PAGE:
Trans generational

Trans generational bisphenol A (BPA) exposure may contribute to autism, according to a mouse study published in the Endocrine Society’s journal Endocrinology. Endocrine disrupting chemicals (EDCs) are chemicals or mixtures of chemicals that interfere with the way the body’s hormones work.

Bisphenol A has document trans generational effects on social behavior, heart, and reproductive functions, thus, removing BPA from all products will not eliminate longterm effects (20-24). It is important to keep in mind that with gestational exposure to any substance, the offspring (F1) have experience direct actions of the compound during development.

Animals are trans generational

When they mature and breed, the second generation (F2) is produce from germ cells that were likewise expose to the substance during F1 gestation. They examine the third generation (F3), as these are the first offspring without any direct exposure to BPA. Effects in these animals are trans generational and expect to continue in subsequent generations.

The fundamental causes of mental health disorders are deficits and abnormalities in neural function, which are likely produce by a large number of mechanisms. BPA has been associate with alterations in spine post-synaptic densities (PSD) (25-28) and synaptic plasticity. Effects of BPA might, at least in part; so be cause by perturbation of ionotropic and/or metabotropic glutamate receptors.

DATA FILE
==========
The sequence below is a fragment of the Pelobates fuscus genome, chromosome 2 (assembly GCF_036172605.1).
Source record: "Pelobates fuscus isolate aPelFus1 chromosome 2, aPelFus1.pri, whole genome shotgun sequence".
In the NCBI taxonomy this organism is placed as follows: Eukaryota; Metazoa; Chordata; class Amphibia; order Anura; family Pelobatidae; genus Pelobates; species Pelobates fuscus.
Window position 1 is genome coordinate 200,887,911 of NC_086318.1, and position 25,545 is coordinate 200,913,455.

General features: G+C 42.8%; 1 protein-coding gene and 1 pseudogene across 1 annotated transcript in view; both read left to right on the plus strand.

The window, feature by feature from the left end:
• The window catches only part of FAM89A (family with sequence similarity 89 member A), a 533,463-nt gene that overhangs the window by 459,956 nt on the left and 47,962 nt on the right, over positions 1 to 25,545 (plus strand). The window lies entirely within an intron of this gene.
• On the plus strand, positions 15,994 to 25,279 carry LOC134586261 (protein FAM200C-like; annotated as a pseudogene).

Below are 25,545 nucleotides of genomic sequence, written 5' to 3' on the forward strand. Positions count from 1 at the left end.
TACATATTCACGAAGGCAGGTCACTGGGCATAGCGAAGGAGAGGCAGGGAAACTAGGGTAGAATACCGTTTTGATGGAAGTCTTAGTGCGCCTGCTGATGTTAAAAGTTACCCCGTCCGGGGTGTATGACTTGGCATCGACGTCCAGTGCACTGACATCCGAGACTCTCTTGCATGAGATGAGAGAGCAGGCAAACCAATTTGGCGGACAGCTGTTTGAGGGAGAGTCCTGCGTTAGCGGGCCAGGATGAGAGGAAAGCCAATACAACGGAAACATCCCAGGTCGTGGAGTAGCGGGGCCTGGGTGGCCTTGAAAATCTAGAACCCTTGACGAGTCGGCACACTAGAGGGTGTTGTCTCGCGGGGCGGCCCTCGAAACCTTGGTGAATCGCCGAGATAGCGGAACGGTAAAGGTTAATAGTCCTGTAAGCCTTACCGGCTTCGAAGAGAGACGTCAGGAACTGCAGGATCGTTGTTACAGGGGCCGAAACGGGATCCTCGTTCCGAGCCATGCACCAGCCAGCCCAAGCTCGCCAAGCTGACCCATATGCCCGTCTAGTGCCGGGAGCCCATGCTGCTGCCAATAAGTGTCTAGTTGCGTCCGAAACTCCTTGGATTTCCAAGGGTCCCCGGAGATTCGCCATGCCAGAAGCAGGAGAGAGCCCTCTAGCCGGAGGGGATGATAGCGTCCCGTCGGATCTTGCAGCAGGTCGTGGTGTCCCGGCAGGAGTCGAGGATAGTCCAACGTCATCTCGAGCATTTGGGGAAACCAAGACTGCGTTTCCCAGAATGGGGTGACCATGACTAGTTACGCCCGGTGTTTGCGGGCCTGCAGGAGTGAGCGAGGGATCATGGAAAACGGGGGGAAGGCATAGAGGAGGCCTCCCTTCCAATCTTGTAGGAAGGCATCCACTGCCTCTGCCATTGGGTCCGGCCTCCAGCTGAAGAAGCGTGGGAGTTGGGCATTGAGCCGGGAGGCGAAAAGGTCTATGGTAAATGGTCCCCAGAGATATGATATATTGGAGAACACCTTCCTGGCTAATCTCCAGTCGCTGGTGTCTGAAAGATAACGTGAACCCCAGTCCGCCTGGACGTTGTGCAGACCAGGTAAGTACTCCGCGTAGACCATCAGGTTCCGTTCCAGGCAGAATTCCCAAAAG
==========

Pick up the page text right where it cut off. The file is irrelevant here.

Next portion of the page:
BPA is a common EDC use in plastics and food storage material, and it is already present in most humans’ urine or blood. Animal studies have link BPA to anxiety, aggression, and poor learning and social interactions. Studies of human populations report associations between BPA and neurobehavioral issues like attention deficit hyperactivity disorder and autism.

Nerve cell connections

Exposure of mouse fetuses to BPA disrupts formation of nerve cell connections in the brain; also this is a transgenerational effect. To put this in human terms, if your great grandmother was expose to BPA; so during her pregnancy and none of your other relatives ever came into contact with BPA, your brain would still show these effects. In this mouse study, researchers tested mice descend from those expose to BPA for social recognition; also find that they showed a social behavioral deficient like autistic behavior.

Mice whose great grandmothers were expose to BPA during pregnancy; so were more active and took longer to habituate to strangers than other mice.  More strikingly, they didn’t explore the new mice that were introduced to the group. Mice are very social and curious, so this is an exciting finding. Even if we ban all BPA right now, that will not change these long-term effects on the brain,” Rissman said.